Many commentators have tried to unravel the complex strands of change that brought about modernism. To understand these elements we must look more closely at the Victorian age and the seismic social changes that occurred between the middle of the nineteenth century and the outbreak of World War I.
The world of art saw the founding of the Pre-Raphaelite Brotherhood in 1848, in which Edward Burne-Jones, Holman Hunt, Millais and others, led by Dante Gabriel Rossetti, returned to older forms of art and created extremely popular works. Three years later, the Great Exhibition at the Crystal Palace showed Victorian art and technology at its very zenith.
Although positive social improvements were made in the second half of the nineteenth century, the Victorian world showed signs of decline. Darwin’s The Origin of Species, which appeared in 1859, and Karl Marx’s Das Kapital, which he started writing in 1860, are particularly significant. Neither of these publications had an immediate effect, although they opened to floodgates for more extreme views. The Theory of Evolution, however, had serious implications, changing man’s perceived place in the Universe, removing him as God’s special creation and shattering the Victorian dream of a ‘New Jerusalem’.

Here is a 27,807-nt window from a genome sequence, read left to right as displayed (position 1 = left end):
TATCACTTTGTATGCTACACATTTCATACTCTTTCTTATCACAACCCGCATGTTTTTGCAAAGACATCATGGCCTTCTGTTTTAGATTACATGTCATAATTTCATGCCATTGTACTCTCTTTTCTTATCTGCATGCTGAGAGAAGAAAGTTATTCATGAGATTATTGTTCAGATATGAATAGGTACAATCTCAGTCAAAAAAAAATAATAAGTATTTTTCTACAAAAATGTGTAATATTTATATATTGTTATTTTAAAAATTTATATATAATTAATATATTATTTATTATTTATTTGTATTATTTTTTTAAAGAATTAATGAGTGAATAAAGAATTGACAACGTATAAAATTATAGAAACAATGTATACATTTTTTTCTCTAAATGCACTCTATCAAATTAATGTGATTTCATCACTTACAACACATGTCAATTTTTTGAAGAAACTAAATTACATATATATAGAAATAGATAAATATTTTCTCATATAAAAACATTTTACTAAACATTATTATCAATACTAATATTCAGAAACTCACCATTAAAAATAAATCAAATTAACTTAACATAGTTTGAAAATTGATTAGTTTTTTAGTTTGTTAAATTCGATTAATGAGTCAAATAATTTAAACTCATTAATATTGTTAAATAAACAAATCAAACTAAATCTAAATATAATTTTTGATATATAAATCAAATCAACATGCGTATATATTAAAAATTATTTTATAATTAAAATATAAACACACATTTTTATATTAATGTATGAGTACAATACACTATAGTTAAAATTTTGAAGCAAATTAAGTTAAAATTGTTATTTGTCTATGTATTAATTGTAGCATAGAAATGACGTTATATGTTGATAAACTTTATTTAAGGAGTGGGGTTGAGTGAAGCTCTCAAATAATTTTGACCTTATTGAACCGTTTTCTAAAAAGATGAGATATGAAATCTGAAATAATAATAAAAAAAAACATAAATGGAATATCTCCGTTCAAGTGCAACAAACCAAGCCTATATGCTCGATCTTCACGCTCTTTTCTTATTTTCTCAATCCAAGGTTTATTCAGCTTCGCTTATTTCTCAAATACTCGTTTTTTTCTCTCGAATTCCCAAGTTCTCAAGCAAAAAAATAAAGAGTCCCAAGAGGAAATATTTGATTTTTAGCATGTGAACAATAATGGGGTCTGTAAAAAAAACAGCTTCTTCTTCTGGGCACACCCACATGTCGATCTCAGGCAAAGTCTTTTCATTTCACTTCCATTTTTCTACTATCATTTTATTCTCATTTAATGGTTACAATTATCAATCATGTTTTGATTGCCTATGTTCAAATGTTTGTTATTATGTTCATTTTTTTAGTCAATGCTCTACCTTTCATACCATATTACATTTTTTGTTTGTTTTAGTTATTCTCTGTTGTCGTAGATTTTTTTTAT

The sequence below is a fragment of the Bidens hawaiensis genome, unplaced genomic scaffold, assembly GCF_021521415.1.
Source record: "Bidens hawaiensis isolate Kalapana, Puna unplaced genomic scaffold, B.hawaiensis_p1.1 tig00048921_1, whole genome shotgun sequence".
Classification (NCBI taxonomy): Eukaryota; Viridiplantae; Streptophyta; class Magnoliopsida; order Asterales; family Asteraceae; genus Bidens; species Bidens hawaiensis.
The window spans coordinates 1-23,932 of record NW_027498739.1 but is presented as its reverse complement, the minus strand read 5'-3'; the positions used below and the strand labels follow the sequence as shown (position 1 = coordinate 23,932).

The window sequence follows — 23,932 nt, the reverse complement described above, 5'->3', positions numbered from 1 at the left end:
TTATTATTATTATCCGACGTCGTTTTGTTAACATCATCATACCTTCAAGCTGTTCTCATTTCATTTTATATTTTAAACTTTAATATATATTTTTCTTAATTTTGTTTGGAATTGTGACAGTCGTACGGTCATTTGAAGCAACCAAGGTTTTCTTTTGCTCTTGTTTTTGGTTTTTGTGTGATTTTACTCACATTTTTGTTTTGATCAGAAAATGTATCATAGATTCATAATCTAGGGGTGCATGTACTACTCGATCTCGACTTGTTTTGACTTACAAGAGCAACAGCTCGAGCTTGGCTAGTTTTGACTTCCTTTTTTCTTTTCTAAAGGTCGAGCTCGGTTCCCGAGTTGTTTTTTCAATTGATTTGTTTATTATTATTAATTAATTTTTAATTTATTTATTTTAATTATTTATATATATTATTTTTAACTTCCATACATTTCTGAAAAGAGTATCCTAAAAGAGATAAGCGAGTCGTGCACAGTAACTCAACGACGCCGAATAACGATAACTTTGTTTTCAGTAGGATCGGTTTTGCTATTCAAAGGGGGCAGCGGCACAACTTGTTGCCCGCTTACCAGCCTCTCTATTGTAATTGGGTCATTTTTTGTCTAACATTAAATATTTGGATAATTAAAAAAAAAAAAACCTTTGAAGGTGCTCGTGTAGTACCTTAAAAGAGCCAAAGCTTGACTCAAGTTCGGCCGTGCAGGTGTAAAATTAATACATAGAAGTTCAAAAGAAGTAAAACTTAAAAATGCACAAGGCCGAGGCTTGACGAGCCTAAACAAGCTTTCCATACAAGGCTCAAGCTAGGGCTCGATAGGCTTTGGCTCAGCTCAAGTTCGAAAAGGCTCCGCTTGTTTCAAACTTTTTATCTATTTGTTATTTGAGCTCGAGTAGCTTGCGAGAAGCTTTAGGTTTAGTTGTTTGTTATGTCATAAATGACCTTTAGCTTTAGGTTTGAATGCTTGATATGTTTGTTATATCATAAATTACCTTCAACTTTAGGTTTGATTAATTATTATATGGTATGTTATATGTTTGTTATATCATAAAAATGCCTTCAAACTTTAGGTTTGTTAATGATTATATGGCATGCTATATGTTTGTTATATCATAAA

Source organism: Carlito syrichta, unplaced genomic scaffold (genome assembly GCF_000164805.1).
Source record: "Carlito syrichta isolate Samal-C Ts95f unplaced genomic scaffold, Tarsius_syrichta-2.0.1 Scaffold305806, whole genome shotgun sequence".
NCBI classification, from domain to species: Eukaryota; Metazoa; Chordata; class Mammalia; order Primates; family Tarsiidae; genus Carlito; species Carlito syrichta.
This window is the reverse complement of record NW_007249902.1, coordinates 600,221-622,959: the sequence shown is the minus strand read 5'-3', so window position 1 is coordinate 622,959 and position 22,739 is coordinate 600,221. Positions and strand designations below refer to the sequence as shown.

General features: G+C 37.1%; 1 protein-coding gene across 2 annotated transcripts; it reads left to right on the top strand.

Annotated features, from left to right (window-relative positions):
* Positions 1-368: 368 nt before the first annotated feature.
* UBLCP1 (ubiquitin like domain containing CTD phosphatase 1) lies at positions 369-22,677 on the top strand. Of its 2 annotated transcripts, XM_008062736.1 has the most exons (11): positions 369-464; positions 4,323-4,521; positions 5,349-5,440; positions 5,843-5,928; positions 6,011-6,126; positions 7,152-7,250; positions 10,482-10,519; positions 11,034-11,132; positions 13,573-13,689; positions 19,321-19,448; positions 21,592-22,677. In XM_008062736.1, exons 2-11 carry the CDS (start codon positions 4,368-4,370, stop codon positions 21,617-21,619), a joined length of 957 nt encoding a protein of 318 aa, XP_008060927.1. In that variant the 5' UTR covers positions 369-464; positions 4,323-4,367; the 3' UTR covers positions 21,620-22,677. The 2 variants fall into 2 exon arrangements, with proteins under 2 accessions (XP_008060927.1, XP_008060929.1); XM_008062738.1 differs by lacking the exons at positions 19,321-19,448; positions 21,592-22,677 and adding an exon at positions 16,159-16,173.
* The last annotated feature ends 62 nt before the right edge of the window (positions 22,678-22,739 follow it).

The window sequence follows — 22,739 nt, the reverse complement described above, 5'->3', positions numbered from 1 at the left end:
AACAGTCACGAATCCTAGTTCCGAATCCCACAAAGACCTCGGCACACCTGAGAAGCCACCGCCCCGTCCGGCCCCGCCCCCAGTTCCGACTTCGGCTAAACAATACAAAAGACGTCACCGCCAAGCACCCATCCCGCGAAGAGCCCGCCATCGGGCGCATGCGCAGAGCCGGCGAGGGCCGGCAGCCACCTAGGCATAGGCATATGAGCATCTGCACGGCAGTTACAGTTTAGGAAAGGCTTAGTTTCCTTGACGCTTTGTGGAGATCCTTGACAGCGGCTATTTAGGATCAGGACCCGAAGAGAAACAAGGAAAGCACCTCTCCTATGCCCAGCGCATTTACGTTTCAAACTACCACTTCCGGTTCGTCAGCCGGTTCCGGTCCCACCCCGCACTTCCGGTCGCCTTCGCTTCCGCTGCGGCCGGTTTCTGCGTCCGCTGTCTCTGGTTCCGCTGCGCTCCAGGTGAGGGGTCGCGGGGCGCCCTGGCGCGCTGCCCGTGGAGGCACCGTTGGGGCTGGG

From this time onwards, art and architecture appears to be on a downward slope. In 1861 the firm of Morris, Marshall and Faulkner began producing decorative elements derived from the Pre-Raphaelitic style, leading on to the Arts and Crafts movement. By the 1880s the flowing styles of Art Nouveau appeared, culminating in Mackintosh’s School of Art in Glasgow. And by the end of the century Aubrey Beardsley was producing decadent art, despite being inspired by Burne-Jones.
The aesthetic movement, whose leading members included Oscar Wilde, made the curious declaration that they wanted to pursue ‘Art for Art’s Sake’. In the early part of the twentieth century this concept led art away from populist forms and towards abstraction, which reacted against the naturalistic style of Art Nouveau. Cubism, for example, took an almost perverse pleasure in using a shape almost unknown in nature. It seems as though humanity, having lost its relationship with God, was trying to create a ruthless new order. And indeed it was, for although in 1917 the communists only triumphed in Russia, they gained a significant global influence in art and architecture throughout the twentieth century.